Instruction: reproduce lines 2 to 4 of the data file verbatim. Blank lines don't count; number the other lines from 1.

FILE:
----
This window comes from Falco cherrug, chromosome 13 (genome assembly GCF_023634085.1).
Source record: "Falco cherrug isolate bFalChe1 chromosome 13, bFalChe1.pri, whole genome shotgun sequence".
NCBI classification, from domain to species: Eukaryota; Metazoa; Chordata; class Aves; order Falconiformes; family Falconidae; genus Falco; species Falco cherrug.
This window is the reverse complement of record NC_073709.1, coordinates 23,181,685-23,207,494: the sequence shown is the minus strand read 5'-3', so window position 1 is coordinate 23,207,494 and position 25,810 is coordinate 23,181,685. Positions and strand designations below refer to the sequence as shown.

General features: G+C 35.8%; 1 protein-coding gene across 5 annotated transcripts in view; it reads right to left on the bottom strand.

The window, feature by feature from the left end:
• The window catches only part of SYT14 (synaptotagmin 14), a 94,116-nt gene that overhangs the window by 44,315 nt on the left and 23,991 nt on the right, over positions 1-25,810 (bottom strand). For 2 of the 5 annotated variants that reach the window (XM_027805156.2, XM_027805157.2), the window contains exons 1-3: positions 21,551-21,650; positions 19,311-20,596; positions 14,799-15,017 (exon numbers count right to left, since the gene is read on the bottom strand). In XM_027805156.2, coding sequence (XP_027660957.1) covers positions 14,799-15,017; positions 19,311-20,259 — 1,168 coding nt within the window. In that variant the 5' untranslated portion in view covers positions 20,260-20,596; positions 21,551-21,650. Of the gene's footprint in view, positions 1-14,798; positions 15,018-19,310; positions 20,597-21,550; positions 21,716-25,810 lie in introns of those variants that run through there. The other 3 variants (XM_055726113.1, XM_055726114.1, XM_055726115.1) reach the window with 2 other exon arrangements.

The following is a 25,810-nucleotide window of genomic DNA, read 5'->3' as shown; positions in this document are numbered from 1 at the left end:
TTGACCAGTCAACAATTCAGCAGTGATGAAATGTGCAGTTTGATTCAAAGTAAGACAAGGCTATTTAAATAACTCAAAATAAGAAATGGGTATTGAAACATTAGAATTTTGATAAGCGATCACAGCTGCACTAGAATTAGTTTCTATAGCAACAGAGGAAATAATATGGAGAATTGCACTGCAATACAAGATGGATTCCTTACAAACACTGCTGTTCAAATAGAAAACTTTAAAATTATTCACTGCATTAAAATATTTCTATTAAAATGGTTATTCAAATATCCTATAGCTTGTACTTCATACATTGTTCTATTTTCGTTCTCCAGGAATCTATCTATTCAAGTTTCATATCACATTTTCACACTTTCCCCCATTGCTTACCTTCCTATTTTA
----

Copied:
Source record: "Falco cherrug isolate bFalChe1 chromosome 13, bFalChe1.pri, whole genome shotgun sequence".
NCBI classification, from domain to species: Eukaryota; Metazoa; Chordata; class Aves; order Falconiformes; family Falconidae; genus Falco; species Falco cherrug.
This window is the reverse complement of record NC_073709.1, coordinates 23,181,685-23,207,494: the sequence shown is the minus strand read 5'-3', so window position 1 is coordinate 23,207,494 and position 25,810 is coordinate 23,181,685. Positions and strand designations below refer to the sequence as shown.